Busan 2012: Download THR's Day 2 'Daily'

Cinema Center
Coop Himmelblau

The ceiling of the new Cinema Center is covered by an elaborate system of monitors that can display full-motion graphics.

In day two of THR's Busan Festival Daily, the Korean Wave targets the American film market, Japanese producer Satoru Iseki speaks out against the military standoff between China and Japan and we look at five up-and-coming Korean directors at BIFF.

Can Korean Film Go Global on Psy's Coattails?

WITH THE RISE of pop star Psy and his U.K. and U.S. chart-topping "Gangnam Style" number, Korean popular culture is again on the cusp of an international breakthrough – and the country’s filmmakers are now hoping for a similar westward shift in the export of their works.

Among the movies in position to capitalize on Psy-mania is The Thieves, which will open in the U.S. and Canada on Oct. 12, with its producers hoping to repeat the box-office success the film attained at home, where it generated $13 million in ticket sales and became the most-watched domestic film in Korea.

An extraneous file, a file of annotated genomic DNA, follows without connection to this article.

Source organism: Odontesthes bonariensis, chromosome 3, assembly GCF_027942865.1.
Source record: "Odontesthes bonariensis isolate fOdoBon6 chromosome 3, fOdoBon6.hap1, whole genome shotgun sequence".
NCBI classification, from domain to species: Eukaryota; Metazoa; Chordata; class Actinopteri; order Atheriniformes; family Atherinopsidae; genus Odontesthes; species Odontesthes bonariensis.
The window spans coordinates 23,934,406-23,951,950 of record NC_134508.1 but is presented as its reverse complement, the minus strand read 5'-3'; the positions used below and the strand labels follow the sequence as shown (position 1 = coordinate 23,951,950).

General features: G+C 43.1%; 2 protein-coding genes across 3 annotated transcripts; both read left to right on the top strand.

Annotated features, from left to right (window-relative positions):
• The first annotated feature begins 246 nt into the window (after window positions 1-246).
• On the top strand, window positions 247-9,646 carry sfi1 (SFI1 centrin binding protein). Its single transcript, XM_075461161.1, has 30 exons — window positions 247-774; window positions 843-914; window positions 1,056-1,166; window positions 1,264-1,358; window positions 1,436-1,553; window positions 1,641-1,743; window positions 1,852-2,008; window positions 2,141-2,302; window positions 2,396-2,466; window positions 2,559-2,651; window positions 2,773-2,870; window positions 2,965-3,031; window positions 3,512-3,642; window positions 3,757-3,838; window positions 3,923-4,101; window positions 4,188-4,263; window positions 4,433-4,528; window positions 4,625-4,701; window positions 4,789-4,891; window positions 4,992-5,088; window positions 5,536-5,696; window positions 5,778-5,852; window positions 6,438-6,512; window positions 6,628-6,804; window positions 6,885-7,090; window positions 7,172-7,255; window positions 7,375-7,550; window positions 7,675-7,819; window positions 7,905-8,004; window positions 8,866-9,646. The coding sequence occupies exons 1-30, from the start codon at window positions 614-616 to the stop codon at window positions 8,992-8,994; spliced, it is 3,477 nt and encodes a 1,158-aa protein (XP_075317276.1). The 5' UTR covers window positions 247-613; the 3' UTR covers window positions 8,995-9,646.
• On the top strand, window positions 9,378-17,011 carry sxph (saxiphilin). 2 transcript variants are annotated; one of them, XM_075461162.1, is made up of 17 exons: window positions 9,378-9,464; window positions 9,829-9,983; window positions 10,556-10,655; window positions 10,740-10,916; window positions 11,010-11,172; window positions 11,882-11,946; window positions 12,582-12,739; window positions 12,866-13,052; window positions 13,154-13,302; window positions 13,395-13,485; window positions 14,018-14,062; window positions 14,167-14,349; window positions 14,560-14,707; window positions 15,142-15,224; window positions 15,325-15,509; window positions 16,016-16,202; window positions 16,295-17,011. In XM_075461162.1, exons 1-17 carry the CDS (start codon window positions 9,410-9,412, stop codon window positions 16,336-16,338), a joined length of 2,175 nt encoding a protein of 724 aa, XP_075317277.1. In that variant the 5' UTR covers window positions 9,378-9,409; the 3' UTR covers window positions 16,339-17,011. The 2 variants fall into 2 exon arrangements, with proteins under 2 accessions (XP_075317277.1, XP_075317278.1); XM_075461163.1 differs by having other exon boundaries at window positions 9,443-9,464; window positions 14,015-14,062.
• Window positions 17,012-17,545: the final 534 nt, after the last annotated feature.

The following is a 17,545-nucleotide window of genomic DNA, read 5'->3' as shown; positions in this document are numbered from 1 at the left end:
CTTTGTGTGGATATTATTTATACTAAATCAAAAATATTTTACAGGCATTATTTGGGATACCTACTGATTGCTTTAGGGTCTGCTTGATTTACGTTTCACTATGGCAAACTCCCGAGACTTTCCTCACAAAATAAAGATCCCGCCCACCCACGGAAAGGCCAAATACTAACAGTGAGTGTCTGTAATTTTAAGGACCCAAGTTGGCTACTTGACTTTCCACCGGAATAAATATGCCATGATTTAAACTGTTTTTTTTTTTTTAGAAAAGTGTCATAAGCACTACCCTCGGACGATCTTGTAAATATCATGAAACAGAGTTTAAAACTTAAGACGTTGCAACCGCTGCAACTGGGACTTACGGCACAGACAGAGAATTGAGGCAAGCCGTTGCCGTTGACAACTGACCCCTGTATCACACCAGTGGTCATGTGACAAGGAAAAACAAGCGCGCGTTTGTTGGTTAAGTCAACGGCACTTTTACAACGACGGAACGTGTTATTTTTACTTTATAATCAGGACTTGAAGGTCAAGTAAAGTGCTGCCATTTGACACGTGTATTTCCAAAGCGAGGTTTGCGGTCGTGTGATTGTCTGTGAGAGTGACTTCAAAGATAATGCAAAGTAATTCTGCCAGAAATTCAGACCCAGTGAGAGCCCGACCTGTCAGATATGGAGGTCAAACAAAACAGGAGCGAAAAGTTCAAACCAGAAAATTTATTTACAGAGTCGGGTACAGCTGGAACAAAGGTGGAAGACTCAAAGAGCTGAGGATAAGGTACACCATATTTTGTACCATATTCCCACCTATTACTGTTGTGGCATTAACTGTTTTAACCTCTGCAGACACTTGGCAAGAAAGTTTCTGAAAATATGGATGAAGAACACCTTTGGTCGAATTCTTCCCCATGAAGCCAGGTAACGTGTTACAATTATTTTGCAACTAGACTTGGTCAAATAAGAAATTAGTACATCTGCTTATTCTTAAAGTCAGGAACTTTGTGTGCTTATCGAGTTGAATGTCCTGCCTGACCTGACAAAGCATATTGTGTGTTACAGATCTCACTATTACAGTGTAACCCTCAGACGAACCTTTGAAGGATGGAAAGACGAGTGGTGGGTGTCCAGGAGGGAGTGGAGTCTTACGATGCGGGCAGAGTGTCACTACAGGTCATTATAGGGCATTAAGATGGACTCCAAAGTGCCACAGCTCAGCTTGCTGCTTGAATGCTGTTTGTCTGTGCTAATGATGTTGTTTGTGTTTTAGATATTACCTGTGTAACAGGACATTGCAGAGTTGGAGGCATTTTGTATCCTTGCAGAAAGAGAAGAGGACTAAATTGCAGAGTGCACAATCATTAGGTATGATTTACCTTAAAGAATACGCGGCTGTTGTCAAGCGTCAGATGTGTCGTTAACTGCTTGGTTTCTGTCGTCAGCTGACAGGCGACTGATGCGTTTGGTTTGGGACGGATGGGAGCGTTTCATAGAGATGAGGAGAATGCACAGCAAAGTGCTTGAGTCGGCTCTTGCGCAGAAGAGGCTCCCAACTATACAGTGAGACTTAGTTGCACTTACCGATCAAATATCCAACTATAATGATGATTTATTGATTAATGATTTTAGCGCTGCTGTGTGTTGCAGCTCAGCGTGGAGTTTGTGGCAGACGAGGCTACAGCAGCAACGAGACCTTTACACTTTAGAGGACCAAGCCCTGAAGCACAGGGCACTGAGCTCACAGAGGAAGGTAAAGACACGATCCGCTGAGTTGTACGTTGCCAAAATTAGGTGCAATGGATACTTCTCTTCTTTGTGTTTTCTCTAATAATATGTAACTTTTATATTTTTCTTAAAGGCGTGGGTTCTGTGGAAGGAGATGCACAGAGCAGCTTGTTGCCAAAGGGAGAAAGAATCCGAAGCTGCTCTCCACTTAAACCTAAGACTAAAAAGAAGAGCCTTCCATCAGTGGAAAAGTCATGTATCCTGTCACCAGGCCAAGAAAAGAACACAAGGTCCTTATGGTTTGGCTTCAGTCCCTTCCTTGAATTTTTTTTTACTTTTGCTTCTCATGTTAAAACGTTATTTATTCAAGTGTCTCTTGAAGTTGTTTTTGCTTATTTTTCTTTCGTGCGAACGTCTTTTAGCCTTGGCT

Satoru Iseki Slams Diaoyu Islands Crisis

VETERAN JAPANESE PRODUCER Satoru Iseki has condemned “nasty politicians in Japan” for enflaming the territorial dispute over Diaoyu Islands, a handful of small, uninhabited landmasses between China and Japan.

In an interview with The Hollywood Reporter, the producer of BIFF entry and Genghis Khan biopic An End to Killing said he is troubled by Sino-Japanese tensions because he has a long history of working with the Chinese film industry. “This situation happened because of the provocation of nasty politicians in Japan,” he said. “The average people in Japan don’t care.”

5 Korean Directors Not to Miss at BIFF

SINCE THE BIRTH of the modern blockbuster in Korea — arguably the 1-2-3 punch of Kang Je-kyu’s Shiri (1999), Park Chan-wook’s JSA (2000) and Kwak Kyung-taek’s Friend (2001) — the industry has taken a decidedly muscular turn. A slew of war epics and revenge thrillers (honed to a fine art in Korea) have dominated the box office as well as the boardroom, edging out weepy melodramas and slapstick comedies ever so slightly for the hearts and minds of viewers. Kang, Park and Kwak have become household names, but with those four genres at a saturation point, there’s room for some fresh voices.

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